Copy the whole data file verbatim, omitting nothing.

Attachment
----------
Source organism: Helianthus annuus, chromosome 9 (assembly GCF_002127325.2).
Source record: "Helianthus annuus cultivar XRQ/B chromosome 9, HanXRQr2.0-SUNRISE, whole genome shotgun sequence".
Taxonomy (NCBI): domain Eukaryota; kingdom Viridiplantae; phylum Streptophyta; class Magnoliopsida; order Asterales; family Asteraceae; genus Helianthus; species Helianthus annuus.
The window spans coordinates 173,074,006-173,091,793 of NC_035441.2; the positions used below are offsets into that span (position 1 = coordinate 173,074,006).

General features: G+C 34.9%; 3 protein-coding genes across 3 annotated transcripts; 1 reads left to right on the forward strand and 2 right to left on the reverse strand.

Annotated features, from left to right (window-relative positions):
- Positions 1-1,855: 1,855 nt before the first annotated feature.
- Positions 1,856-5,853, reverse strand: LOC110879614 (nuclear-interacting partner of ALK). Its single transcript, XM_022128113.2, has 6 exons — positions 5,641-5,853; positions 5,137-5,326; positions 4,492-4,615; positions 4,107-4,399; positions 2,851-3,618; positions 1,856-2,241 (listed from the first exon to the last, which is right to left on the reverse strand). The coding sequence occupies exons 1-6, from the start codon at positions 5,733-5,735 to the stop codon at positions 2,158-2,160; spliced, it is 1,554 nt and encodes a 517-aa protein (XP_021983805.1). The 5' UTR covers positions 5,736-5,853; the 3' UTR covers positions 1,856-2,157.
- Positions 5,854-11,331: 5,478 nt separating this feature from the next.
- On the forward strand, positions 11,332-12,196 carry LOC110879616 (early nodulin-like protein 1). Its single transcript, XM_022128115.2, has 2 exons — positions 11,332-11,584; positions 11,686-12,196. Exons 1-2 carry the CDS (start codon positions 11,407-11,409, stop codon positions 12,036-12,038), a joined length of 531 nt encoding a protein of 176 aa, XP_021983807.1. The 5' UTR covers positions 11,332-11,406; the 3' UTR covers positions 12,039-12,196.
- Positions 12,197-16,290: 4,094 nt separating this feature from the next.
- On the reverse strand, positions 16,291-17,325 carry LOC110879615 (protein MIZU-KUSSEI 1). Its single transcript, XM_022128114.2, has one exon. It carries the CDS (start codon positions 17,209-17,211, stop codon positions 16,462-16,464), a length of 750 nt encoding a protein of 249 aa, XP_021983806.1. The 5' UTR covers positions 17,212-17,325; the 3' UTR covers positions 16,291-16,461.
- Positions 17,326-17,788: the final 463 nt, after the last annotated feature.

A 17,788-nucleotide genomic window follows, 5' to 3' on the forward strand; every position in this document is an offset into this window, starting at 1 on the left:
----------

Source organism: Helianthus annuus, chromosome 9 (assembly GCF_002127325.2).
Source record: "Helianthus annuus cultivar XRQ/B chromosome 9, HanXRQr2.0-SUNRISE, whole genome shotgun sequence".
Taxonomy (NCBI): domain Eukaryota; kingdom Viridiplantae; phylum Streptophyta; class Magnoliopsida; order Asterales; family Asteraceae; genus Helianthus; species Helianthus annuus.
The window spans coordinates 173,074,006-173,091,793 of NC_035441.2; the positions used below are offsets into that span (position 1 = coordinate 173,074,006).

General features: G+C 34.9%; 3 protein-coding genes across 3 annotated transcripts; 1 reads left to right on the forward strand and 2 right to left on the reverse strand.

Annotated features, from left to right (window-relative positions):
- Positions 1-1,855: 1,855 nt before the first annotated feature.
- Positions 1,856-5,853, reverse strand: LOC110879614 (nuclear-interacting partner of ALK). Its single transcript, XM_022128113.2, has 6 exons — positions 5,641-5,853; positions 5,137-5,326; positions 4,492-4,615; positions 4,107-4,399; positions 2,851-3,618; positions 1,856-2,241 (listed from the first exon to the last, which is right to left on the reverse strand). The coding sequence occupies exons 1-6, from the start codon at positions 5,733-5,735 to the stop codon at positions 2,158-2,160; spliced, it is 1,554 nt and encodes a 517-aa protein (XP_021983805.1). The 5' UTR covers positions 5,736-5,853; the 3' UTR covers positions 1,856-2,157.
- Positions 5,854-11,331: 5,478 nt separating this feature from the next.
- On the forward strand, positions 11,332-12,196 carry LOC110879616 (early nodulin-like protein 1). Its single transcript, XM_022128115.2, has 2 exons — positions 11,332-11,584; positions 11,686-12,196. Exons 1-2 carry the CDS (start codon positions 11,407-11,409, stop codon positions 12,036-12,038), a joined length of 531 nt encoding a protein of 176 aa, XP_021983807.1. The 5' UTR covers positions 11,332-11,406; the 3' UTR covers positions 12,039-12,196.
- Positions 12,197-16,290: 4,094 nt separating this feature from the next.
- On the reverse strand, positions 16,291-17,325 carry LOC110879615 (protein MIZU-KUSSEI 1). Its single transcript, XM_022128114.2, has one exon. It carries the CDS (start codon positions 17,209-17,211, stop codon positions 16,462-16,464), a length of 750 nt encoding a protein of 249 aa, XP_021983806.1. The 5' UTR covers positions 17,212-17,325; the 3' UTR covers positions 16,291-16,461.
- Positions 17,326-17,788: the final 463 nt, after the last annotated feature.

A 17,788-nucleotide genomic window follows, 5' to 3' on the forward strand; every position in this document is an offset into this window, starting at 1 on the left: